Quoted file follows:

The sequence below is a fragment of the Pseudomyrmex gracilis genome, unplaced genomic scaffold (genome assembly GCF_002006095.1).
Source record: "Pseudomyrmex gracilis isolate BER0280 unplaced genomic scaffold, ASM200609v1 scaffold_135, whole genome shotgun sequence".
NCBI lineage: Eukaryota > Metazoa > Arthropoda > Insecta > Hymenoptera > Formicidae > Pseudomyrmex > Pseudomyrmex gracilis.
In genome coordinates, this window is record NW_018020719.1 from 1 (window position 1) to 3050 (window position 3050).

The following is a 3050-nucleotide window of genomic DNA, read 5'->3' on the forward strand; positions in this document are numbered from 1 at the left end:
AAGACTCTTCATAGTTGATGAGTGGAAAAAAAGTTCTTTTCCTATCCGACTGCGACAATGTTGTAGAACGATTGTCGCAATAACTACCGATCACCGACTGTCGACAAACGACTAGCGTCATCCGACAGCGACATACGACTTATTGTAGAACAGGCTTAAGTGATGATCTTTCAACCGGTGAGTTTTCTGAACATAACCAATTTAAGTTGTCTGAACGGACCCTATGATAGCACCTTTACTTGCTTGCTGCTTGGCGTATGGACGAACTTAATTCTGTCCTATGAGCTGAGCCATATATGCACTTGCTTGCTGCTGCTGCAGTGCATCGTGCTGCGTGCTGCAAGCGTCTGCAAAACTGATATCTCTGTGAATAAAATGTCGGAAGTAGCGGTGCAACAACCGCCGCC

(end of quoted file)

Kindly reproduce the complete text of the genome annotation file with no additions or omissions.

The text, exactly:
The sequence below is a fragment of the Pseudomyrmex gracilis genome, unplaced genomic scaffold (genome assembly GCF_002006095.1).
Source record: "Pseudomyrmex gracilis isolate BER0280 unplaced genomic scaffold, ASM200609v1 scaffold_135, whole genome shotgun sequence".
NCBI lineage: Eukaryota > Metazoa > Arthropoda > Insecta > Hymenoptera > Formicidae > Pseudomyrmex > Pseudomyrmex gracilis.
In genome coordinates, this window is record NW_018020719.1 from 1 (window position 1) to 3050 (window position 3050).

The following is a 3050-nucleotide window of genomic DNA, read 5'->3' on the forward strand; positions in this document are numbered from 1 at the left end:
AAGACTCTTCATAGTTGATGAGTGGAAAAAAAGTTCTTTTCCTATCCGACTGCGACAATGTTGTAGAACGATTGTCGCAATAACTACCGATCACCGACTGTCGACAAACGACTAGCGTCATCCGACAGCGACATACGACTTATTGTAGAACAGGCTTAAGTGATGATCTTTCAACCGGTGAGTTTTCTGAACATAACCAATTTAAGTTGTCTGAACGGACCCTATGATAGCACCTTTACTTGCTTGCTGCTTGGCGTATGGACGAACTTAATTCTGTCCTATGAGCTGAGCCATATATGCACTTGCTTGCTGCTGCTGCAGTGCATCGTGCTGCGTGCTGCAAGCGTCTGCAAAACTGATATCTCTGTGAATAAAATGTCGGAAGTAGCGGTGCAACAACCGCCGCC